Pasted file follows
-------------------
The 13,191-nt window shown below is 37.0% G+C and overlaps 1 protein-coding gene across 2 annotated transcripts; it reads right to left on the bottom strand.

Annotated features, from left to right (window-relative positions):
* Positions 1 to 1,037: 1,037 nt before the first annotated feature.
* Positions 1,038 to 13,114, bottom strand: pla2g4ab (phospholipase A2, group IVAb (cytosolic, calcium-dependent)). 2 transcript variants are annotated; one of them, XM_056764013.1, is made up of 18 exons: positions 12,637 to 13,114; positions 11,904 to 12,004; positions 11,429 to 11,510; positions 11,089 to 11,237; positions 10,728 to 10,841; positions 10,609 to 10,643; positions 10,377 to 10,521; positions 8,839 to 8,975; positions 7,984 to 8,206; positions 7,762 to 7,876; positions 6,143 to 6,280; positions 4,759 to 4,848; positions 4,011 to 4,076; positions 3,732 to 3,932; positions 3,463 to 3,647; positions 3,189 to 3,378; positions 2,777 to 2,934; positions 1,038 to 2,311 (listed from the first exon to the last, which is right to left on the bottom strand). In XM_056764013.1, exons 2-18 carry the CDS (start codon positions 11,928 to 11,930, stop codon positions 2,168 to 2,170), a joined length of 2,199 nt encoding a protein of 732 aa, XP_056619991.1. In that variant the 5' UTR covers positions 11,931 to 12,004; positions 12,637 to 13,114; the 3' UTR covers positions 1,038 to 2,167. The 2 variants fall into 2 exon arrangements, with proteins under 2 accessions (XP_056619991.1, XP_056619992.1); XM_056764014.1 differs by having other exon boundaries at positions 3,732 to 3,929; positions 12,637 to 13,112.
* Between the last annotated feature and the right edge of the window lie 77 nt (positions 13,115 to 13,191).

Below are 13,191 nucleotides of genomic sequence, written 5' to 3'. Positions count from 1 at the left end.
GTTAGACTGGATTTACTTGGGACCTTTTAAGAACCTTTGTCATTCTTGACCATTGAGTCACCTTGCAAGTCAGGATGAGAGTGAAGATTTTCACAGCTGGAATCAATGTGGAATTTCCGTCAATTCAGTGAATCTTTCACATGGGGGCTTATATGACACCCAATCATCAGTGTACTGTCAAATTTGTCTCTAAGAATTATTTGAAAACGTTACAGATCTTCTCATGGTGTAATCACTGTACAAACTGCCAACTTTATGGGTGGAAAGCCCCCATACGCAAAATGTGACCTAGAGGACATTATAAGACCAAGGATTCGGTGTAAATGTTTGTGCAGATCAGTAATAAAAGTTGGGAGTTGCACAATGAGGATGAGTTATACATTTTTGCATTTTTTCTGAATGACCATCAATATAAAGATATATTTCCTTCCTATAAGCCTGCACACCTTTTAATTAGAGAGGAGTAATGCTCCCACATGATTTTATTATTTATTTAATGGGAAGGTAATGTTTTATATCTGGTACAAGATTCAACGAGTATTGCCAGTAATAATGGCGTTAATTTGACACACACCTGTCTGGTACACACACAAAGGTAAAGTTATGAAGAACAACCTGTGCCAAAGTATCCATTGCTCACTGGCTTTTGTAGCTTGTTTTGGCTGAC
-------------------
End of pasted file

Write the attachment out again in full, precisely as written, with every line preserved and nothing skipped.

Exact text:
The 13,191-nt window shown below is 37.0% G+C and overlaps 1 protein-coding gene across 2 annotated transcripts; it reads right to left on the bottom strand.

Annotated features, from left to right (window-relative positions):
* Positions 1 to 1,037: 1,037 nt before the first annotated feature.
* Positions 1,038 to 13,114, bottom strand: pla2g4ab (phospholipase A2, group IVAb (cytosolic, calcium-dependent)). 2 transcript variants are annotated; one of them, XM_056764013.1, is made up of 18 exons: positions 12,637 to 13,114; positions 11,904 to 12,004; positions 11,429 to 11,510; positions 11,089 to 11,237; positions 10,728 to 10,841; positions 10,609 to 10,643; positions 10,377 to 10,521; positions 8,839 to 8,975; positions 7,984 to 8,206; positions 7,762 to 7,876; positions 6,143 to 6,280; positions 4,759 to 4,848; positions 4,011 to 4,076; positions 3,732 to 3,932; positions 3,463 to 3,647; positions 3,189 to 3,378; positions 2,777 to 2,934; positions 1,038 to 2,311 (listed from the first exon to the last, which is right to left on the bottom strand). In XM_056764013.1, exons 2-18 carry the CDS (start codon positions 11,928 to 11,930, stop codon positions 2,168 to 2,170), a joined length of 2,199 nt encoding a protein of 732 aa, XP_056619991.1. In that variant the 5' UTR covers positions 11,931 to 12,004; positions 12,637 to 13,114; the 3' UTR covers positions 1,038 to 2,167. The 2 variants fall into 2 exon arrangements, with proteins under 2 accessions (XP_056619991.1, XP_056619992.1); XM_056764014.1 differs by having other exon boundaries at positions 3,732 to 3,929; positions 12,637 to 13,112.
* Between the last annotated feature and the right edge of the window lie 77 nt (positions 13,115 to 13,191).

Below are 13,191 nucleotides of genomic sequence, written 5' to 3'. Positions count from 1 at the left end.
GTTAGACTGGATTTACTTGGGACCTTTTAAGAACCTTTGTCATTCTTGACCATTGAGTCACCTTGCAAGTCAGGATGAGAGTGAAGATTTTCACAGCTGGAATCAATGTGGAATTTCCGTCAATTCAGTGAATCTTTCACATGGGGGCTTATATGACACCCAATCATCAGTGTACTGTCAAATTTGTCTCTAAGAATTATTTGAAAACGTTACAGATCTTCTCATGGTGTAATCACTGTACAAACTGCCAACTTTATGGGTGGAAAGCCCCCATACGCAAAATGTGACCTAGAGGACATTATAAGACCAAGGATTCGGTGTAAATGTTTGTGCAGATCAGTAATAAAAGTTGGGAGTTGCACAATGAGGATGAGTTATACATTTTTGCATTTTTTCTGAATGACCATCAATATAAAGATATATTTCCTTCCTATAAGCCTGCACACCTTTTAATTAGAGAGGAGTAATGCTCCCACATGATTTTATTATTTATTTAATGGGAAGGTAATGTTTTATATCTGGTACAAGATTCAACGAGTATTGCCAGTAATAATGGCGTTAATTTGACACACACCTGTCTGGTACACACACAAAGGTAAAGTTATGAAGAACAACCTGTGCCAAAGTATCCATTGCTCACTGGCTTTTGTAGCTTGTTTTGGCTGAC